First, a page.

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Parents' Guide to

Miss Julie

By S. Jhoanna Robledo, Common Sense Media Reviewer

age 14+

Strong performances, but play adaptation is too talky.

Movie PG-13 2014 129 minutes
Miss Julie Poster Image

A Lot or a Little?

What you will—and won't—find in this movie.

Community Reviews

age 17+

Based on 1 parent review

age 17+

Do not let your teen watch this movie

This movie is disturbing on so many levels. I am shocked that common sense says it’s ok for 14 year olds. The entire movie is built around their lust for each other. While a sex act nor actual nudity is shown, you know what they have done. After they have sex, she is bleeding (they show this). Then they alternate between making out and screaming at each other. Talking about love and then screaming horrible names at other. (He calls her a whore many times) He also, in a fit of rage, grabs her pet canary out of her hands and chops the canary’s head off with a kitchen knife. They show it... they show the decapiated bird and the blood. She then starts shouting and crying and puts her fingers in the canary’s blood and wipes it all over her face. The next 30 minutes of the movie, she has the canary blood all over her face. He finally convinces her that the only way out is to kill herself. He provides her with his straight razor and tells her exactly where to go and how to do it. The next scene she is laying in a creek with blood coming out of her wrists and at the same time he puts on his servant coat and brings his master his coffee. No consequences, just able to go on with his normal life like nothing has happened, while she lays bleeding to death in the creek. It is a highly disturbing movie that would be extremely difficult for any teen to process.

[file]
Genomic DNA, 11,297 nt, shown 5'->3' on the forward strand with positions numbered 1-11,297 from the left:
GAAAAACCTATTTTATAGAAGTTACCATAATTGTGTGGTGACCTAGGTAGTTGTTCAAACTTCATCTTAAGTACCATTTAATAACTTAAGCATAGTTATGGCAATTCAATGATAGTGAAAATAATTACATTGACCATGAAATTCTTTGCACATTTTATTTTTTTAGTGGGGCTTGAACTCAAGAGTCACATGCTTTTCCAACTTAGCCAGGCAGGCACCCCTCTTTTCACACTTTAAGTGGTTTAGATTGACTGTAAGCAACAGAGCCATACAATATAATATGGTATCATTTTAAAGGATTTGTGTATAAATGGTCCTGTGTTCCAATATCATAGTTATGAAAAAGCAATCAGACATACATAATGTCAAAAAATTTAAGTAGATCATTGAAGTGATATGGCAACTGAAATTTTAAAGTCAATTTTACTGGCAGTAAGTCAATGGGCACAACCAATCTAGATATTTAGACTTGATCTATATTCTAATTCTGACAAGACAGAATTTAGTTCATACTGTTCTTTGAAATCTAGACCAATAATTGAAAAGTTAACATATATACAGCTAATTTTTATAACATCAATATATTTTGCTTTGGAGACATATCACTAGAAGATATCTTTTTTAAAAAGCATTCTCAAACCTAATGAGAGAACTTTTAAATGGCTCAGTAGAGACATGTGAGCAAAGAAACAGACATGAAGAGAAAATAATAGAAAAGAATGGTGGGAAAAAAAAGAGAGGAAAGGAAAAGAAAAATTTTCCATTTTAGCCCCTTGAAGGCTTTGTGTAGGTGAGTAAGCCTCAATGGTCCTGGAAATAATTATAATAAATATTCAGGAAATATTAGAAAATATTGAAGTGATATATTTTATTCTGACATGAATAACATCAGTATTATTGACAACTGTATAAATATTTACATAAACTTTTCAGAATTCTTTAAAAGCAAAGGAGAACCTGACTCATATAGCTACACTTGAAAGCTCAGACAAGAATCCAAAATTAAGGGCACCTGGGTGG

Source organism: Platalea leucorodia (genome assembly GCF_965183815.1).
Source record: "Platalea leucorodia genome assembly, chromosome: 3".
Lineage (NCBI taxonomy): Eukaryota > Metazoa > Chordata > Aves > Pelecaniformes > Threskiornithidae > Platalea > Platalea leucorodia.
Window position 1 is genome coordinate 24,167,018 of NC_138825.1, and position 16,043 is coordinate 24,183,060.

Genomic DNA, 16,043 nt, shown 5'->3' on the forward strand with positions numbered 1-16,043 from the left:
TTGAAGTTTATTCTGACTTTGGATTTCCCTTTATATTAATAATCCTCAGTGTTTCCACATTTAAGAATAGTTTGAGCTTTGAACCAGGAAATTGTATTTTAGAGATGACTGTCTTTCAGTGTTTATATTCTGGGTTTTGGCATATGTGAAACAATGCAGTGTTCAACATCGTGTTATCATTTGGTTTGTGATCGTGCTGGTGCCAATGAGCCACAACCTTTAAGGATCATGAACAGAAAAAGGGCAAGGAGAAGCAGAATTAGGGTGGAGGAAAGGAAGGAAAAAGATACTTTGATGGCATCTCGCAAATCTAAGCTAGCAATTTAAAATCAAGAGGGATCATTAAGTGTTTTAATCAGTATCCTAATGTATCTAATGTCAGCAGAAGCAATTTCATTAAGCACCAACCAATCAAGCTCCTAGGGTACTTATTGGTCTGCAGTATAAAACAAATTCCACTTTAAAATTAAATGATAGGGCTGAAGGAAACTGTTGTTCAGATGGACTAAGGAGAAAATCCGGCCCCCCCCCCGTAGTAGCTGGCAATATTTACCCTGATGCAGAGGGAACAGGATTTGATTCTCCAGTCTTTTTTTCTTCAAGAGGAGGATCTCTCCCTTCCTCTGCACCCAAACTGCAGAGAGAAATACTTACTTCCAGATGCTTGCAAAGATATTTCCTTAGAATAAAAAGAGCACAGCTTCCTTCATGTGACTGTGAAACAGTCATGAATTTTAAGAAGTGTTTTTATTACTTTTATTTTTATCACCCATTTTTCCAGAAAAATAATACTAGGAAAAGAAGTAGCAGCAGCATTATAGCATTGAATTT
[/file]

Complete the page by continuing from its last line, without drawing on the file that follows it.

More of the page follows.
Is It Any Good?

Our review:
Parents say: (1 ):
Kids say: Not yet rated

The ferocity of Chastain's performance lifts Miss Julie somewhat -- as do, to a slightly lesser extent, the turns by Farrell and co-star Samantha Morton. But let's be honest: There's only so much an actor can do. Bound by a script and staging that give the movie a certain claustrophobia that stands up much better on stage than in celluloid, this overwrought drama doesn't quite take flight.

Despite its intimate setup -- there are only three characters -- it feels removed, with the feelings unfolding in every frame unable to mask a certain lack of groundedness. Watch it for the acting, but be prepared for your mind to wander. An August Strindberg play -- the original source material -- deserves more than this.

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